[Bamboo Shakuhachi gifted from a friend. Image Jeff Nytes]
The sound was beautiful. It was deep and resonant. However, what struck me most was the feel. The feel of my breath vibrating through the bamboo and into my hands and body in a synchronous feedback loop. I felt, at that moment, a wish for all sentient beings to share this feeling, which had been brought on through the interaction of breath and bamboo, vibration and reverberation. I looked down and once again inspected this culm of bamboo. It was so simple, so plain, so natural; like a piece of driftwood fashioned into a piece of art. In a former life, it may have been a stake holding up a rose bush in the garden. It was then that a feeling moved through me that I could make something like this myself or at least have fun trying.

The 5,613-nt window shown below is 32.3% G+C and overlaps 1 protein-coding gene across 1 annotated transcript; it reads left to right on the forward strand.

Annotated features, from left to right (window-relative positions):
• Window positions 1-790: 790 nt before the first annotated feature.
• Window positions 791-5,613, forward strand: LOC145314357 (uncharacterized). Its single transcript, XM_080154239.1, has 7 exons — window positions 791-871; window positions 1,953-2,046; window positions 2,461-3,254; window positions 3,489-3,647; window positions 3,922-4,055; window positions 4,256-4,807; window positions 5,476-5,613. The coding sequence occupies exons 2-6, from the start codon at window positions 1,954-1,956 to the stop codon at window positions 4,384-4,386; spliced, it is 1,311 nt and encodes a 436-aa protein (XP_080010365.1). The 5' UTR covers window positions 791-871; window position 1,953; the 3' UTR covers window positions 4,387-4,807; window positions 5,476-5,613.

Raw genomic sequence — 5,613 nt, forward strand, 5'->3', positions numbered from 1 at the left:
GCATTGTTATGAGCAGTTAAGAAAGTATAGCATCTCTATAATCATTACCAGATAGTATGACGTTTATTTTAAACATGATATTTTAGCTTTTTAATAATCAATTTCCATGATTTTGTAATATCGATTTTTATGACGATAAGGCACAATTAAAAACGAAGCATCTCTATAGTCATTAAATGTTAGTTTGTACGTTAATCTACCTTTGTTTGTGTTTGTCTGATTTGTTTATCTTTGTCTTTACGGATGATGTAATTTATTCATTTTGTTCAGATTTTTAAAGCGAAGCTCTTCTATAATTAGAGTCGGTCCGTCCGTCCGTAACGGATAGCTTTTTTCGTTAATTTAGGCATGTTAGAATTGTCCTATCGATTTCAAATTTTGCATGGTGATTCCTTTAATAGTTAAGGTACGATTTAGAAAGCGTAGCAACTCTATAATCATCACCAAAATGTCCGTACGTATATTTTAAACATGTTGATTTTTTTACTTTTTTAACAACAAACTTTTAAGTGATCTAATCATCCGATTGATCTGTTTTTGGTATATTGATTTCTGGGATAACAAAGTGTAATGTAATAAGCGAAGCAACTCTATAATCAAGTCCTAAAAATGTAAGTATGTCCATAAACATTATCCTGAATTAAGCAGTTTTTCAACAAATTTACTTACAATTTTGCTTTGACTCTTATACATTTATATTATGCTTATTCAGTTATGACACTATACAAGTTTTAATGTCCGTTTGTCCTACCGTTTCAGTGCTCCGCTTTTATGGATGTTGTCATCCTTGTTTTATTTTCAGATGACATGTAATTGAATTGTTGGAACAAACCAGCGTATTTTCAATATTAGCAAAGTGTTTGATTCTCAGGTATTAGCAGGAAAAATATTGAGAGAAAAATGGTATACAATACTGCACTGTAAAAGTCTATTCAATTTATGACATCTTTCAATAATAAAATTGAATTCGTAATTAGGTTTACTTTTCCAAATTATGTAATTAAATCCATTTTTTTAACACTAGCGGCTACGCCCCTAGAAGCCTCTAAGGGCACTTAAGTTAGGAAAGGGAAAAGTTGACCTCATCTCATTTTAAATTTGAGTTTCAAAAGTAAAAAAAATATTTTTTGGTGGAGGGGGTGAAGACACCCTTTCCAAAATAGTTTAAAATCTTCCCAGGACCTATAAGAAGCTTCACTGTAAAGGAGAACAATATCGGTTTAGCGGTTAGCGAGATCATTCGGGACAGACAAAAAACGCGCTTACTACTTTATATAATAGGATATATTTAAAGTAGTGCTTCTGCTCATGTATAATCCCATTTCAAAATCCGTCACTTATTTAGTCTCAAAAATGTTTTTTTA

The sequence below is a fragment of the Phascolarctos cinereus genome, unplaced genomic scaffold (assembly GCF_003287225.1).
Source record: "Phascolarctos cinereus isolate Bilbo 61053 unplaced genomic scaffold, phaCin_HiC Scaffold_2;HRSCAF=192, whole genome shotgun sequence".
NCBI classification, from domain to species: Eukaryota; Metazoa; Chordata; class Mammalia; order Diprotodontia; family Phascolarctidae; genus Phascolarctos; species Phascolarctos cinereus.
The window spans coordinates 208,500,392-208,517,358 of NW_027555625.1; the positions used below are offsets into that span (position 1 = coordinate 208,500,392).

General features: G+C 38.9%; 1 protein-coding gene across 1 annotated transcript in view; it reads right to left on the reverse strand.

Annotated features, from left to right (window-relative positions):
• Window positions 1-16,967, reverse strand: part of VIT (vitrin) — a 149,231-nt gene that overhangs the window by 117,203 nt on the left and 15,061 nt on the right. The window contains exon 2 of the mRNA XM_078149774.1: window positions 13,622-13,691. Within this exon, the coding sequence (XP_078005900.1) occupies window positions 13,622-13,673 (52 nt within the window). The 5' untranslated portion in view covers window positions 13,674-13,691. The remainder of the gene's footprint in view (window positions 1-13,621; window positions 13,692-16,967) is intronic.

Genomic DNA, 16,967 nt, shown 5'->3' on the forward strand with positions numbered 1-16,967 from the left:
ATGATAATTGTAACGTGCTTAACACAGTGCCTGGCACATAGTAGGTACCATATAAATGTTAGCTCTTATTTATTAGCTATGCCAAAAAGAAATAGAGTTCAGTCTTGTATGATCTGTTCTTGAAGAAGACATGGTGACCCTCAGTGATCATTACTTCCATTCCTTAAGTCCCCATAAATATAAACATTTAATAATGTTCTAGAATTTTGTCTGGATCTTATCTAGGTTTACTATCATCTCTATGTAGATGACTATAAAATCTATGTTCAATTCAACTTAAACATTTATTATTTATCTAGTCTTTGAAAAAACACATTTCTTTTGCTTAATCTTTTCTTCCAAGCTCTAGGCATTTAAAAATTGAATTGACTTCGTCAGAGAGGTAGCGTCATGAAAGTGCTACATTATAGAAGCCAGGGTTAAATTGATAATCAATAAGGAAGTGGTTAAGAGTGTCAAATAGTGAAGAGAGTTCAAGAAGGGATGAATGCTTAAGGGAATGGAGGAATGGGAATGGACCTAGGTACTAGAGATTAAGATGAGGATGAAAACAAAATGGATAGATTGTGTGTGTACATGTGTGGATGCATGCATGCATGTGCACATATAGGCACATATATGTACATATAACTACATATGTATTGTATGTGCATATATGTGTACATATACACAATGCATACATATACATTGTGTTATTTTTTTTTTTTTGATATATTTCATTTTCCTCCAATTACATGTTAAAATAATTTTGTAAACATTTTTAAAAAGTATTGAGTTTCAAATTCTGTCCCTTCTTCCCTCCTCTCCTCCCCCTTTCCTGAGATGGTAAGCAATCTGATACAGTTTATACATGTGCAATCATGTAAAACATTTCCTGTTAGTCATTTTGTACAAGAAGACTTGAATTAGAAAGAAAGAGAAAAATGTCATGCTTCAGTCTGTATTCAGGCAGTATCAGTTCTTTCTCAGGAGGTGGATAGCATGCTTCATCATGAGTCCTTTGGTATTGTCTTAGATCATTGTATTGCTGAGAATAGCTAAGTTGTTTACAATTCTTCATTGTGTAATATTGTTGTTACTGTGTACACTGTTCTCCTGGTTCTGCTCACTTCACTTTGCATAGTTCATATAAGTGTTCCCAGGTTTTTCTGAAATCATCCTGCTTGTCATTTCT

I became determined to make a shakuhachi as simply and naturally as possible. I was particularly drawn to the idea of being close to nature and in so doing, employing the use of available natural materials without ornaments or inlays, without precision boring or urishi shaping. I jumped head first into this potentiality. I continued playing, practicing long blowing, and at the same time learning everything I could gather about the bamboo shakuhachi. I was inspired by the idea of each piece having its own voice and feel, each piece being as it is and always in-tune, with itself. I became further convinced that this simple type of shakuhachi would be perfect for blowing meditation. I endeavored to create something in this standard.
After much effort, frustration, and continual humbling, I have become a novice maker able to produce shakuhachi in various sizes that are simple, fairly easy to play and relatively in tune with the minor pentatonic scale. These are not professional level, but raw, simple pieces of bamboo crafted into what could best be described as hotchiku (Dharma Bamboo), made for blowing meditation and solo practice.